Few are contesting that Mitt Romney won the first presidential debate on Wednesday night with President Barack Obama. While Romney’s detractors are unconvinced that every point he made last night was factually accurate, most conceded that Romney won on both style and substance. But the Democratic party has a job to do and that is to spin this debacle. And spin they have. The contention of the Democratic response appears to be that Romney was overly aggressive in his performance last night. So, what authoritative voice does the President’s party use to reinforce that contention? The New York Times’ conservative columnist, David Brooks.
“I do think Romney looked aggressive – maybe a little over aggressive,” Brooks said of his impression of Romney’s performance. “He was like a bulldozer – he just kept going, and going, and going.”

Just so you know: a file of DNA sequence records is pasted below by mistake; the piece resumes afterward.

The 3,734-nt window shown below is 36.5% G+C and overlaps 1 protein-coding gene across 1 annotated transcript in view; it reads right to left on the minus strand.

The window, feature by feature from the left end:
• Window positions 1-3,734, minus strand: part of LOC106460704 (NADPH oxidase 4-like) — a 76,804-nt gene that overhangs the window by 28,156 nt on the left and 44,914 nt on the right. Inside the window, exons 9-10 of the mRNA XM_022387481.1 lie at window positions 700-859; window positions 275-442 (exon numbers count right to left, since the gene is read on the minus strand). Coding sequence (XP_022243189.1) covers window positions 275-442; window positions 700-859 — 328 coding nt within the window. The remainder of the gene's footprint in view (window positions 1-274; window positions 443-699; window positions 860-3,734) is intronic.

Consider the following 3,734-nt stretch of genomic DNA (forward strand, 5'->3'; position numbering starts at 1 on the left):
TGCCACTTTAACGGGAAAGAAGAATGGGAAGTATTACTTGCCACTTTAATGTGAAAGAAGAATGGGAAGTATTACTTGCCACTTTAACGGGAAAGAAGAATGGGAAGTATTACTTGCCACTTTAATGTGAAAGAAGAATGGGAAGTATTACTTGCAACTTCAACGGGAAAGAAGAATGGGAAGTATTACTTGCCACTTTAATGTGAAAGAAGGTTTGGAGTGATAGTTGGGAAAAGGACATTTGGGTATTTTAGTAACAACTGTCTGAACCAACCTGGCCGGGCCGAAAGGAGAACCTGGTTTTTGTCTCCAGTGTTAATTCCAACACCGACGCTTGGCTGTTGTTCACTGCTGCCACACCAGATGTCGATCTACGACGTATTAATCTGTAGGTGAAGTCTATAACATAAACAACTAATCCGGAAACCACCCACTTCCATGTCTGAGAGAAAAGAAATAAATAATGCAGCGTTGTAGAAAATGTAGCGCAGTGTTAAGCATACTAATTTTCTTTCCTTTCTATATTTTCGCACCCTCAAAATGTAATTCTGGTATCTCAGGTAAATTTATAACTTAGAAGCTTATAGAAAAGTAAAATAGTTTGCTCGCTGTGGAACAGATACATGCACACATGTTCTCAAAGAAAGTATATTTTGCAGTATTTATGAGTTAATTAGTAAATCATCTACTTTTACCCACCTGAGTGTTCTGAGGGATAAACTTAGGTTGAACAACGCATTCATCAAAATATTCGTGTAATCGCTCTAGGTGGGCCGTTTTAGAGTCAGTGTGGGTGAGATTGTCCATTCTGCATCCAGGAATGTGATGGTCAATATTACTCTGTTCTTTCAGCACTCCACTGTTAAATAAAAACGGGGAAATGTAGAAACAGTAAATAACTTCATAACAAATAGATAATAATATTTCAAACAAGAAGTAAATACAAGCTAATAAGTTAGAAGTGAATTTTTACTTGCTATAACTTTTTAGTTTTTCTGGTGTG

These clips of Brooks come from his appearance on PBS immediately following the conclusion of the debate.
But Mitt Romney’s performance was broadly praised by Brooks – due entirely to his appeal to the center. Brooks praised Romney’s appeal to “compassionate conservatism” and his concession that the marketplace needs regulation.
It’s hard to blame the Democratic party’s rapid response team for appealing to the authority of Brooks – he is, after all, a Democrat’s favorite Republican. That said, the party’s response does not focus on Romney’s facts but his style. The spin seems to be that he bullied the moderator and dominated the debate, despite the fact that Romney spoke for a full five minutes less than the president.
This is pretty weak tea, even for a morning-after spin session.
Watch Brooks’ commentary below via PBS:
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